Journalism can be a valuable experience, even for STEM majors

The+New+York+Times%27+science+page+is+just+one+example+of+the+overlaps+between+journalism+and+STEM+topics.

The New York Times' science page is just one example of the overlaps between journalism and STEM topics.

Ellen Kan, Print Editor-in-Chief

It’s finally that time of year. As the Class of 2015 counts down the final month to regular decision college results, I, like many other seniors, have to endure a barrage of endless questions from well-meaning relatives and family friends.

When I’m asked the unavoidable question – what will I major in? – the expected answer is always “journalism.” It’s a reasonable assumption, because my family and friends all know of my involvement with tjTODAY. Thus, confusion inevitably follows when I tell them I actually plan to major in engineering.

You might be wondering, why on earth would a prospective engineer take journalism as an elective class, especially when Jefferson offers so many exceptional science, technology, engineering and math (STEM) courses? Giving up elective space was not an easy choice, but after four years with tjTODAY, I can, with confidence, tell you this: The lessons I learned and the skills I acquired through journalism are applicable in every profession and every situation, at every stage in life.

First and foremost, writing for tjTODAY helps me improve my communication skills through both conversation and writing. I learn something new every time I interview a student, call an advertiser, attend a press conference or contact an authority figure.

These effective communication skills are fundamental for success in every form. Entrepreneurs need to know how to pitch their latest ideas. Scientists need to know how to communicate their findings with both peers and a general audience. Parents need to know how to raise, teach and discipline their children.

Scholastic journalism has also prepared me for challenges I’m bound to face in the workplace. As Print Editor-in-Chief, I’m responsible for keeping track of around-the-clock deadlines for not only myself, but also my entire staff. Four years with tjTODAY have also taught me how to interact with and tell the stories of talented upperclassmen, school district officials and accomplished alumni – the very people who once intimidated me. When I’m reporting on a convoluted topic, I have to understand the nitty-gritty details while still keeping in mind the bigger picture.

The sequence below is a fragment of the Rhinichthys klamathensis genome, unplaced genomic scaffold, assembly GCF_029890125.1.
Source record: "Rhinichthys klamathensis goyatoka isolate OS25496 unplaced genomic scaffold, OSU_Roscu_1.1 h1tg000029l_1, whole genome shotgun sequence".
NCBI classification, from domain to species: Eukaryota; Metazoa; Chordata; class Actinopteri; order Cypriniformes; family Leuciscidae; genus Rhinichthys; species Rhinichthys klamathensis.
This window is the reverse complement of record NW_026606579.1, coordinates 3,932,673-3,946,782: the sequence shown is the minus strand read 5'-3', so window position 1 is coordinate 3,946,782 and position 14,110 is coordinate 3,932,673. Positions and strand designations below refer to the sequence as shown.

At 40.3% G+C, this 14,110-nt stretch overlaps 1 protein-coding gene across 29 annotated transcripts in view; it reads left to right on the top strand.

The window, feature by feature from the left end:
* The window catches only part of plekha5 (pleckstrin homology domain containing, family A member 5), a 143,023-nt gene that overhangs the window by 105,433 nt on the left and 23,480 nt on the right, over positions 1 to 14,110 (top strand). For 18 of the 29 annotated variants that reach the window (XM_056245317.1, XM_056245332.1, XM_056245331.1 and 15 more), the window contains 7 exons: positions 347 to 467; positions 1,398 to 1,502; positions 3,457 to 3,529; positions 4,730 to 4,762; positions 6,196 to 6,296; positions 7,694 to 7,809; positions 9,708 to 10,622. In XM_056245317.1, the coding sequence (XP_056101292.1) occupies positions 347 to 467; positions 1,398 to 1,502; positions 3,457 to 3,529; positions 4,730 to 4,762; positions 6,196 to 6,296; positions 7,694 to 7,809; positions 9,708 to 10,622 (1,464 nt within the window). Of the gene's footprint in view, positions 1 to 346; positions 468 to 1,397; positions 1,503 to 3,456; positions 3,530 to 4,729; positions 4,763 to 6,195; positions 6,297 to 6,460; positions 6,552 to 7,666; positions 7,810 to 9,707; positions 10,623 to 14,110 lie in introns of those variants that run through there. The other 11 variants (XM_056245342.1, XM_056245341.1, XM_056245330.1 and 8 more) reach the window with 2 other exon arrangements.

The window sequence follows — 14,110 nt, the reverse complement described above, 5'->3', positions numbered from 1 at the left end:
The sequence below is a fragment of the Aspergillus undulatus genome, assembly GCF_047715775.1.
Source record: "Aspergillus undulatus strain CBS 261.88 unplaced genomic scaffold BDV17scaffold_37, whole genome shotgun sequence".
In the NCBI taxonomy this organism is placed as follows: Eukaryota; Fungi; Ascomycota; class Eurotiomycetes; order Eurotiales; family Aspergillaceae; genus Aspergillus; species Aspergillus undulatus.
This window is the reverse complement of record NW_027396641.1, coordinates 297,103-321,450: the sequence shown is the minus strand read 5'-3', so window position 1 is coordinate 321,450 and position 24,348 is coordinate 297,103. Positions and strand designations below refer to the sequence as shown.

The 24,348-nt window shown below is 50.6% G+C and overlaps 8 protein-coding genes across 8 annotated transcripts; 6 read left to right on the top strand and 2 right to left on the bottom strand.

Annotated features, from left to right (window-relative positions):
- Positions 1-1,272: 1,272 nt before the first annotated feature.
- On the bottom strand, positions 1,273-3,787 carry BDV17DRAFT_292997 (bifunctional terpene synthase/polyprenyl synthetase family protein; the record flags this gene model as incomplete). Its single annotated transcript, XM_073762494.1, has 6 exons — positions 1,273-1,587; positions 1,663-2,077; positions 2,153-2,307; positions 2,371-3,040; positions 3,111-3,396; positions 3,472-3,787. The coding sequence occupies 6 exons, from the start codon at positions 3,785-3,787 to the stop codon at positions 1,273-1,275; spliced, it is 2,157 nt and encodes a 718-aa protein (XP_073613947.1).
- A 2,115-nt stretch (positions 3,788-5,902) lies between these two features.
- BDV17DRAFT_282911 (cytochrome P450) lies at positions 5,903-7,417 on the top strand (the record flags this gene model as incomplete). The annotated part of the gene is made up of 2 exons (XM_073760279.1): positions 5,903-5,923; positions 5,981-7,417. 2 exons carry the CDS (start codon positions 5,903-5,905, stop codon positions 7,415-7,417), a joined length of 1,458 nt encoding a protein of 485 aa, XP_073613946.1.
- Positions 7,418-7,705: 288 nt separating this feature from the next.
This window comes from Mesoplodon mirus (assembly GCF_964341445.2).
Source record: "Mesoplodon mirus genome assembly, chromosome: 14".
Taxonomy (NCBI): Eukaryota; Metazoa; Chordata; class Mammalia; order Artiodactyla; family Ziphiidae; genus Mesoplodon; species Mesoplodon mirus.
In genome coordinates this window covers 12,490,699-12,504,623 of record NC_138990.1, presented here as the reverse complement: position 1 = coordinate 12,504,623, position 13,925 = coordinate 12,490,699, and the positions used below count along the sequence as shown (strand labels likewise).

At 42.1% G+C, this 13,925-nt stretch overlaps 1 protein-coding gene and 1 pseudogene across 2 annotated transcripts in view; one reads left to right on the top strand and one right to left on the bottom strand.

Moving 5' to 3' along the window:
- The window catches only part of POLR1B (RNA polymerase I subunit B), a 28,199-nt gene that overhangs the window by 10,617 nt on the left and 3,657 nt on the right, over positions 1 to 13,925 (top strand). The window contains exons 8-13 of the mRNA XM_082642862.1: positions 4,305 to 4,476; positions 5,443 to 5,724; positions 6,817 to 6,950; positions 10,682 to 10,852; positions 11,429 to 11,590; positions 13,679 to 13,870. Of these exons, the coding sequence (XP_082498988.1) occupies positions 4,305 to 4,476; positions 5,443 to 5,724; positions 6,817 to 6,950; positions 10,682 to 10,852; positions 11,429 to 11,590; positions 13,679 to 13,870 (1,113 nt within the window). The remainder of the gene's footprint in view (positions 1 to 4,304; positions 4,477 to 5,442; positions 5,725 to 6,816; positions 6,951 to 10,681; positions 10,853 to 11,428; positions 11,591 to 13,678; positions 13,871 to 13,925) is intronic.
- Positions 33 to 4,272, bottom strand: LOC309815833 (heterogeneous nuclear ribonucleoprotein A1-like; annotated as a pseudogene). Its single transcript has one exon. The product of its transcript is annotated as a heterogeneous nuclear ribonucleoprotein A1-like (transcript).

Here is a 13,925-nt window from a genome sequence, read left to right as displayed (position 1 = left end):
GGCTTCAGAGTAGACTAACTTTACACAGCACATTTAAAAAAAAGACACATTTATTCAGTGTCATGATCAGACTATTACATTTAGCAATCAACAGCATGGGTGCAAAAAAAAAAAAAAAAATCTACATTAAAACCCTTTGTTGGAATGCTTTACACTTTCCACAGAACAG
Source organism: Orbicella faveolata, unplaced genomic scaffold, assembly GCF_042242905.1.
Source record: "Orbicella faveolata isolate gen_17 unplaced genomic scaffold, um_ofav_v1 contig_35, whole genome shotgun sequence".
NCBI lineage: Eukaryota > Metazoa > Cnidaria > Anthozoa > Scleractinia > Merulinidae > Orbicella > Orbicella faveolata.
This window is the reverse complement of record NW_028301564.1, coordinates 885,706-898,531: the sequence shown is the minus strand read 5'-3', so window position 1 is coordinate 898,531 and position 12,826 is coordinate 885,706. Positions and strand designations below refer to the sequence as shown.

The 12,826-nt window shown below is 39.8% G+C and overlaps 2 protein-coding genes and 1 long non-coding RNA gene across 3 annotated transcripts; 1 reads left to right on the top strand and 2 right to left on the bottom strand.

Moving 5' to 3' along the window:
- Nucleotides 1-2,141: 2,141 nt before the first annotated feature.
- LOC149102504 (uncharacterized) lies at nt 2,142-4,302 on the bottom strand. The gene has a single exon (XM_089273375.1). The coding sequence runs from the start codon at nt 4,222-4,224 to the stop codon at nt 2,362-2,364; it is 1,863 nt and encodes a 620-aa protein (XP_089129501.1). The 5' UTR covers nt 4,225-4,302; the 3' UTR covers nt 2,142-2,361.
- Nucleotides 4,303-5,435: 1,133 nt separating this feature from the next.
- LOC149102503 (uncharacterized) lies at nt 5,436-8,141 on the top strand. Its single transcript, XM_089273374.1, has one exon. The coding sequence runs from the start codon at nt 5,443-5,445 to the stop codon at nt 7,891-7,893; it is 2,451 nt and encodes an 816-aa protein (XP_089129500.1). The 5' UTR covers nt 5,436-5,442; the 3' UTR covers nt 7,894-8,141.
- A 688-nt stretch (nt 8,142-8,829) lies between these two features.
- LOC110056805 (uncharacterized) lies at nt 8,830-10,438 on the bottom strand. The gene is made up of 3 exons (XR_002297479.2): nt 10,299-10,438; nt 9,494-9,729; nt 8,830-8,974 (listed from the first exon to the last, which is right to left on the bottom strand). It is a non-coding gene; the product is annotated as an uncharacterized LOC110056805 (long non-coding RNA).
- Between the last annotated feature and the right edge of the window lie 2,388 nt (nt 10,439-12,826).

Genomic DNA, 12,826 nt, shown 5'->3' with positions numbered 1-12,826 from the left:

These lessons are relevant even in a STEM career. As an engineer, I’ll face time and funding constraints for my projects. I’ll have to work with people from all walks of life and publish articulate papers on our research. I’ll need to consider if minute alterations to a machine’s concept design will alter overall performance. Thanks to my experience with scholastic journalism, I will be well-prepared to tackle the same challenges in different forms.

My experience as a student journalist has shown me that journalism and STEM don’t have to be mutually exclusive, because each has much to contribute to the other. I learned how to tackle the complexities of STEM in classes such as Organic Chemistry and Multivariable Calculus, but journalism is responsible for teaching me how to communicate this discovery and innovation, to bridge the gap between the informed and the ignorant, the passionate and the passive.

For the potential STEM major, combining journalism with traditional STEM courses can offer a unique perspective on problem solving and critical thinking. The result is a universal toolbox of skills that can be adapted for innumerable applications in life.